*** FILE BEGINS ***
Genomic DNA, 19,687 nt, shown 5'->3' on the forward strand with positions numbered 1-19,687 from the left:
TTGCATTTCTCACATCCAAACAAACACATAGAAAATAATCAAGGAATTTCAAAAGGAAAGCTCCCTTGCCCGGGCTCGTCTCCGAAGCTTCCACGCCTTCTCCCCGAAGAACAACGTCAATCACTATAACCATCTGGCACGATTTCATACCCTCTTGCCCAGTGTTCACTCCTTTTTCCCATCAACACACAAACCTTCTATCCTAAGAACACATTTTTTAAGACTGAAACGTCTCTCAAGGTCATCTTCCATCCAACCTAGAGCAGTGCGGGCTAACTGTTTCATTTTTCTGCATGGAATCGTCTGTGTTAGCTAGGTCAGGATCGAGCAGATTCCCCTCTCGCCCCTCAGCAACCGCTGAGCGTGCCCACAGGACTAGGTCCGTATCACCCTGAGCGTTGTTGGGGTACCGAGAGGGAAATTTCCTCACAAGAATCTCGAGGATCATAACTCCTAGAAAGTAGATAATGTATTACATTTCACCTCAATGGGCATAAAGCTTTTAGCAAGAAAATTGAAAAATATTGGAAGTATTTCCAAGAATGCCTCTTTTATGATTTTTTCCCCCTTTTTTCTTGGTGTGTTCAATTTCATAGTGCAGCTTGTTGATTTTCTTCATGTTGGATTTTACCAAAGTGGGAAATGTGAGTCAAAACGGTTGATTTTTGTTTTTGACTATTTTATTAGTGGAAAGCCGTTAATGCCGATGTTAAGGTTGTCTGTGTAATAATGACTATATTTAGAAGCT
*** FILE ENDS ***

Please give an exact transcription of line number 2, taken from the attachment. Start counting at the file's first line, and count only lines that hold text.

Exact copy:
TTGCATTTCTCACATCCAAACAAACACATAGAAAATAATCAAGGAATTTCAAAAGGAAAGCTCCCTTGCCCGGGCTCGTCTCCGAAGCTTCCACGCCTTCTCCCCGAAGAACAACGTCAATCACTATAACCATCTGGCACGATTTCATACCCTCTTGCCCAGTGTTCACTCCTTTTTCCCATCAACACACAAACCTTCTATCCTAAGAACACATTTTTTAAGACTGAAACGTCTCTCAAGGTCATCTTCCATCCAACCTAGAGCAGTGCGGGCTAACTGTTTCATTTTTCTGCATGGAATCGTCTGTGTTAGCTAGGTCAGGATCGAGCAGATTCCCCTCTCGCCCCTCAGCAACCGCTGAGCGTGCCCACAGGACTAGGTCCGTATCACCCTGAGCGTTGTTGGGGTACCGAGAGGGAAATTTCCTCACAAGAATCTCGAGGATCATAACTCCTAGAAAGTAGATAATGTATTACATTTCACCTCAATGGGCATAAAGCTTTTAGCAAGAAAATTGAAAAATATTGGAAGTATTTCCAAGAATGCCTCTTTTATGATTTTTTCCCCCTTTTTTCTTGGTGTGTTCAATTTCATAGTGCAGCTTGTTGATTTTCTTCATGTTGGATTTTACCAAAGTGGGAAATGTGAGTCAAAACGGTTGATTTTTGTTTTTGACTATTTTATTAGTGGAAAGCCGTTAATGCCGATGTTAAGGTTGTCTGTGTAATAATGACTATATTTAGAAGCT